In an article published on March 3, 2016 in the peer-reviewed journal Food Additives & Contaminants: Part A, Sandra Biedermann-Brem and colleagues from the Official Food Control Authority of the Canton of Zurich, Switzerland propose a benchmark for barrier efficiency of internal bags used in food packages made of recycled paperboard. A specification and a testing method are described, which allow assessing whether the migration is reduced to a level sufficiently low so that no health risks to consumers can be assumed, for both evaluated as well as non-evaluated substances. This benchmark was adopted in the Guideline for inner bags, recently released by the Swiss Packaging Institute (SVI) (FPF reported).

The use of recycled paperboard for food packaging production is advantageous in terms of sustainability; however, there is a possibility that hazardous substances may migrate from such packaging into food. The safety assurance through chemical analysis and toxicological evaluation is not feasible because there are too many potential migrants and, moreover, their composition differs from product to product. Instead, the risks of migration can be managed by introducing internal bags with a barrier layer meant to reduce or prevent the migration from packaging. However, up to now guidelines regarding the required barrier efficiency, as well as methods for checking compliance have been lacking.

Based on the extensive literature analysis and own experimental evaluation, Biedermann-Brem and colleagues propose a specification requiring that a barrier should limit the chemical migration from recycled paperboard to below 1% of its content in the paperboard, for the period covering the product shelf life. This benchmark appears to ensure that the concentrations of non-evaluated migrants will remain below the 0.01 mg/kg food threshold, and those of evaluated substances below their respective limits.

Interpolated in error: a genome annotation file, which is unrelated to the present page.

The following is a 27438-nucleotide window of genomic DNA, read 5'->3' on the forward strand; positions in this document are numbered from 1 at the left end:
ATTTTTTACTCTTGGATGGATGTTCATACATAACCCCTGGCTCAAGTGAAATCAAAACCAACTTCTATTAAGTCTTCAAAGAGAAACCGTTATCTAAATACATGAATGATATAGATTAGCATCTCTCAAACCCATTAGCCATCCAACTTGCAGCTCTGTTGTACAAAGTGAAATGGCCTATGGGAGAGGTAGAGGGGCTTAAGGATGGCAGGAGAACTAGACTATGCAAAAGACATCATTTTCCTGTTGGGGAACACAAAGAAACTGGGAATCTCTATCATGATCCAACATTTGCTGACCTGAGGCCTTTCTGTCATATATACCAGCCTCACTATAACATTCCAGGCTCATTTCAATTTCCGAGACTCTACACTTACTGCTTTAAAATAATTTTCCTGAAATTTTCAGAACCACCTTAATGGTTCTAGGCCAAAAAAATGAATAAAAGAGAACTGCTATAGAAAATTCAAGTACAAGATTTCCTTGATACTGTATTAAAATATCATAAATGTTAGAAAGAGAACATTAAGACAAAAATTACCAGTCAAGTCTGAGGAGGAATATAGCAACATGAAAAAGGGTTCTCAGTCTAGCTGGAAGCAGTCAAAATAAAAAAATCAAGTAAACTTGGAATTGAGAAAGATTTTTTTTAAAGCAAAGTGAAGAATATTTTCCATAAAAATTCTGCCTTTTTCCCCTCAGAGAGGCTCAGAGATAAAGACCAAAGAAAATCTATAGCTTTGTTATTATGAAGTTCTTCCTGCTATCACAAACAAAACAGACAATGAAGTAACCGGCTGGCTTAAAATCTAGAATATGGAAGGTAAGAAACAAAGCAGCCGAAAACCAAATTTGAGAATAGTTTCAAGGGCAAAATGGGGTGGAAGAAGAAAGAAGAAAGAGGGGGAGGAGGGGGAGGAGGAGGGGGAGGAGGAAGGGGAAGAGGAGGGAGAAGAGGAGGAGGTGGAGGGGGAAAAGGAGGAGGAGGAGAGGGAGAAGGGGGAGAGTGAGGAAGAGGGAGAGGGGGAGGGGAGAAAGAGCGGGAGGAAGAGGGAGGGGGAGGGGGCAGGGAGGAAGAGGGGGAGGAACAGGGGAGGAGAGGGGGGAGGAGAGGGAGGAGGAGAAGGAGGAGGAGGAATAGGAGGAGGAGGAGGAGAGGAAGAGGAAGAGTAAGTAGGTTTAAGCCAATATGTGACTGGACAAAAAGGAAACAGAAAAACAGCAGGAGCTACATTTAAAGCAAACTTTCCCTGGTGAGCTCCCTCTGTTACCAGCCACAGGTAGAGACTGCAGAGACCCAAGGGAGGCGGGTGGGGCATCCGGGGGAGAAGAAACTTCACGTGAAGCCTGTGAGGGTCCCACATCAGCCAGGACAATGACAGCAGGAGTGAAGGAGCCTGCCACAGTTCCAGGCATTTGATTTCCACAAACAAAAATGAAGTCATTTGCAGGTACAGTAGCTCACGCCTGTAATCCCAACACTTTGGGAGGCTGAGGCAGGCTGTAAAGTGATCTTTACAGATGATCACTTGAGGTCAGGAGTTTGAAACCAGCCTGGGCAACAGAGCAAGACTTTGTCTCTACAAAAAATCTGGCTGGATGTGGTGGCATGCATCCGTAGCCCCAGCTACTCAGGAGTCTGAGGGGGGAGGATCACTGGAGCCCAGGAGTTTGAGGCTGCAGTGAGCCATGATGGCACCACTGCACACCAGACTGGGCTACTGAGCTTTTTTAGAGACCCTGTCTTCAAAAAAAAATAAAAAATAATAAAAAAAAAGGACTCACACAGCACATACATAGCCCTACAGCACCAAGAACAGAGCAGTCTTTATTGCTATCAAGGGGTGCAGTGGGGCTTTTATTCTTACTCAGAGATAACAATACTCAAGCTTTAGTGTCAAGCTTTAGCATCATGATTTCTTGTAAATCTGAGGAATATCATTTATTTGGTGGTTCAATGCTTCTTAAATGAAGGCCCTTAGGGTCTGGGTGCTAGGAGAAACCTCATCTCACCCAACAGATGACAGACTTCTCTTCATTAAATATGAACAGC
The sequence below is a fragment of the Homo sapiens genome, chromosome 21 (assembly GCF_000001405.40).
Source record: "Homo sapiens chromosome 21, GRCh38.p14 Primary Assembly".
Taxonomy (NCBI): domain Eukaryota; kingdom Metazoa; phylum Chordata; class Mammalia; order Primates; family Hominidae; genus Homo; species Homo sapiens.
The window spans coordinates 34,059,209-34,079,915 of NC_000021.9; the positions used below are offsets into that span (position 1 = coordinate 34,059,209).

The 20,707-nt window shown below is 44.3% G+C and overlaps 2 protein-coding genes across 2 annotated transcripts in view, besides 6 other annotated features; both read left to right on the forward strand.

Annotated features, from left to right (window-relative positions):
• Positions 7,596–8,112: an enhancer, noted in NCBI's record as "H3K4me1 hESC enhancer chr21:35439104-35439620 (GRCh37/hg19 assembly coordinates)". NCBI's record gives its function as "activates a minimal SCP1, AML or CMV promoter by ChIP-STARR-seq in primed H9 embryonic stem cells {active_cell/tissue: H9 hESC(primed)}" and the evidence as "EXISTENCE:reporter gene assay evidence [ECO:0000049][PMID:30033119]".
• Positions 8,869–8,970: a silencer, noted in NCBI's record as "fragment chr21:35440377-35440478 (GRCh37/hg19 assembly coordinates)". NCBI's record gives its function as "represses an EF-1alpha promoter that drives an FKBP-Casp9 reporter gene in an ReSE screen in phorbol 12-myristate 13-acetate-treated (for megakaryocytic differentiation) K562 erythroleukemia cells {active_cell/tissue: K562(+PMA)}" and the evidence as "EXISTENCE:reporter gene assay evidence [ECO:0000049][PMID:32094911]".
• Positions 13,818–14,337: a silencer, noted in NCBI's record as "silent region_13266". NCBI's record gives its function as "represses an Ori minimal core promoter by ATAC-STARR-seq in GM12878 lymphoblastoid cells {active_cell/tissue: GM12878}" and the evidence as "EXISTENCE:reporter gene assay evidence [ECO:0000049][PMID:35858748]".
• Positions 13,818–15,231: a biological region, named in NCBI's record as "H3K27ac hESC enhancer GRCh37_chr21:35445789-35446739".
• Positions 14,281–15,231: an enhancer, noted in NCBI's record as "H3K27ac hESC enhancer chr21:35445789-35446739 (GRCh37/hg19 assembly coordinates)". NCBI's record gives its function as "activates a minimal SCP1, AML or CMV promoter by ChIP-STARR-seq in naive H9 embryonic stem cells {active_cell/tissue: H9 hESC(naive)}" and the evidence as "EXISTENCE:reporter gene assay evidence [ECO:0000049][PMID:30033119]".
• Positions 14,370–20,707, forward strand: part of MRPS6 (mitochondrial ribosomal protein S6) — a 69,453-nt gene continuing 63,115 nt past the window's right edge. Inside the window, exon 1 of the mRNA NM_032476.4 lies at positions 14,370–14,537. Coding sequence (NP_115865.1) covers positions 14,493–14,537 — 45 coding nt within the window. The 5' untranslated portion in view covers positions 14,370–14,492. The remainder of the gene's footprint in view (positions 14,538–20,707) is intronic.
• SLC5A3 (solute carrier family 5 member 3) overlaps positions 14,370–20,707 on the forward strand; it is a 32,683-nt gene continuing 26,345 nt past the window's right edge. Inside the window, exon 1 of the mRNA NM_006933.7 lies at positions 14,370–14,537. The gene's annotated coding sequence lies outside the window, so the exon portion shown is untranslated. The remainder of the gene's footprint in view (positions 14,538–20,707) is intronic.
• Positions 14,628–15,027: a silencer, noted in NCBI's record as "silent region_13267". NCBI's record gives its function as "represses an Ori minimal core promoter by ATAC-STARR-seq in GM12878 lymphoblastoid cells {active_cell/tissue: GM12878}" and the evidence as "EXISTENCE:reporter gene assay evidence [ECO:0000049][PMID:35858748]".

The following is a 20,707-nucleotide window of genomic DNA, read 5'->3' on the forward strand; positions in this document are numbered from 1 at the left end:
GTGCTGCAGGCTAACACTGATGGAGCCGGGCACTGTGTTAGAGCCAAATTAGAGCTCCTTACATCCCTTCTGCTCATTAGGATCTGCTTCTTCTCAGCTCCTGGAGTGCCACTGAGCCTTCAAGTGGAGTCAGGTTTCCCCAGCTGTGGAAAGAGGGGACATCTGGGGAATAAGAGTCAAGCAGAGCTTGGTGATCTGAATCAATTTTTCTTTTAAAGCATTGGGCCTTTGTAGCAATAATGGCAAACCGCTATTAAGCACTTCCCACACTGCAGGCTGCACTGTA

The testing method proposed by the authors, intended to closely reflect dry foods packed in recycled paperboard with an internal bag, consists of a donor fixed on the outer surface of the internal bag film, and a receptor fixed on the opposite side. A donor is a recycled paperboard loaded with three surrogate substances of similar volatility (sufficient for the migration into dry foods) but broadly different polarity and molecular mass. The three surrogate substances chosen by the authors are n-alkane C17, 4-methyl benzophenone and dipropyl phthalate. A receptor is a silicone paper, shown to perform similarly to Tenax®. The test pack is kept at the temperature and time conditions that correspond to the shelf life of the respective product, and the surrogate substances migrating through the barrier are periodically measured by removing and analyzing a piece of receptor.

Some uncertainty in regard to consumer safety still remains, mainly in relation to the validity of the 0.01 mg/kg food threshold (since the knowledge on the toxicity of non-evaluated components in recycled paperboard is lacking), and to the adequacy of simulation of the (unknown) contaminants of potential concern by the surrogate substances. Once these uncertainties are reduced, the proposed specification can be revised.

The scientists conclude that “[t]he proposed specification and testing method should enable the optimization of internal bags in boxes of recycled paperboard with regard to all parameters relevant for food packaging, restore the use of recycled paperboard for this type of application and provide food packers as well as control authorities a benchmark for the decision whether or not a given packaging complies with the legal legislation of safety.”


Biedermann-Brem, S., et al. (2016). “Required barrier efficiency of internal bags against the migration from recycled paperboard packaging into food: a bench mark.Food Additives & Contaminants: Part A (published online March 3, 2016).